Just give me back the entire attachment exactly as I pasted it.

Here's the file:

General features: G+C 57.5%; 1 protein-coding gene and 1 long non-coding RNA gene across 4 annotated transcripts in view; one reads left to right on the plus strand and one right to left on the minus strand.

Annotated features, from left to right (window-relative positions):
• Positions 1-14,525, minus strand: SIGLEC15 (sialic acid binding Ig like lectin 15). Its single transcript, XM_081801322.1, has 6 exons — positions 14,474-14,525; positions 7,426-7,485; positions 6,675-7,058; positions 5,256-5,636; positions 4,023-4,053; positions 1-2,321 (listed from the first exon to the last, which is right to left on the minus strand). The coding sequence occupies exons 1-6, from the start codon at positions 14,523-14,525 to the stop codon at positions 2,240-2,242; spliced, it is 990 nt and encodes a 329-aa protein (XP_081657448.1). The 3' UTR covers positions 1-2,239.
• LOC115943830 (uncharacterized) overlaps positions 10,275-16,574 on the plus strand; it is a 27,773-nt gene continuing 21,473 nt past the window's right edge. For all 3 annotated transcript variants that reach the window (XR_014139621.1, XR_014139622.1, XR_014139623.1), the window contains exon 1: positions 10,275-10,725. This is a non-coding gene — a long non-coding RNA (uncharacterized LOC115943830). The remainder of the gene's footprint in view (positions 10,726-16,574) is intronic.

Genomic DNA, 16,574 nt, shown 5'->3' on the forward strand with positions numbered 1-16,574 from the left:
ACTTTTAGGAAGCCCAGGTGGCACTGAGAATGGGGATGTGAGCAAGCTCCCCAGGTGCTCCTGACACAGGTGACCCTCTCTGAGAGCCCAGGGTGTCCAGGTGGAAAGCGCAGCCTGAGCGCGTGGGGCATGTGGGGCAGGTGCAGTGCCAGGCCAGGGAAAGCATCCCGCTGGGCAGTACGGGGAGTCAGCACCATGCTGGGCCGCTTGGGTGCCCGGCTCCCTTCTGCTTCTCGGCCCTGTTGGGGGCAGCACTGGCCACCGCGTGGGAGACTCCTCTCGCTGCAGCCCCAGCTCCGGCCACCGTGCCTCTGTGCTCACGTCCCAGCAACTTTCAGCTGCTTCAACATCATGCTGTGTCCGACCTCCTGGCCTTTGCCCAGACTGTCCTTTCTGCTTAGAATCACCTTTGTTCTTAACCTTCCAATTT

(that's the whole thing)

General features: G+C 57.5%; 1 protein-coding gene and 1 long non-coding RNA gene across 4 annotated transcripts in view; one reads left to right on the plus strand and one right to left on the minus strand.

Annotated features, from left to right (window-relative positions):
• Positions 1-14,525, minus strand: SIGLEC15 (sialic acid binding Ig like lectin 15). Its single transcript, XM_081801322.1, has 6 exons — positions 14,474-14,525; positions 7,426-7,485; positions 6,675-7,058; positions 5,256-5,636; positions 4,023-4,053; positions 1-2,321 (listed from the first exon to the last, which is right to left on the minus strand). The coding sequence occupies exons 1-6, from the start codon at positions 14,523-14,525 to the stop codon at positions 2,240-2,242; spliced, it is 990 nt and encodes a 329-aa protein (XP_081657448.1). The 3' UTR covers positions 1-2,239.
• LOC115943830 (uncharacterized) overlaps positions 10,275-16,574 on the plus strand; it is a 27,773-nt gene continuing 21,473 nt past the window's right edge. For all 3 annotated transcript variants that reach the window (XR_014139621.1, XR_014139622.1, XR_014139623.1), the window contains exon 1: positions 10,275-10,725. This is a non-coding gene — a long non-coding RNA (uncharacterized LOC115943830). The remainder of the gene's footprint in view (positions 10,726-16,574) is intronic.

Genomic DNA, 16,574 nt, shown 5'->3' on the forward strand with positions numbered 1-16,574 from the left:
ACTTTTAGGAAGCCCAGGTGGCACTGAGAATGGGGATGTGAGCAAGCTCCCCAGGTGCTCCTGACACAGGTGACCCTCTCTGAGAGCCCAGGGTGTCCAGGTGGAAAGCGCAGCCTGAGCGCGTGGGGCATGTGGGGCAGGTGCAGTGCCAGGCCAGGGAAAGCATCCCGCTGGGCAGTACGGGGAGTCAGCACCATGCTGGGCCGCTTGGGTGCCCGGCTCCCTTCTGCTTCTCGGCCCTGTTGGGGGCAGCACTGGCCACCGCGTGGGAGACTCCTCTCGCTGCAGCCCCAGCTCCGGCCACCGTGCCTCTGTGCTCACGTCCCAGCAACTTTCAGCTGCTTCAACATCATGCTGTGTCCGACCTCCTGGCCTTTGCCCAGACTGTCCTTTCTGCTTAGAATCACCTTTGTTCTTAACCTTCCAATTT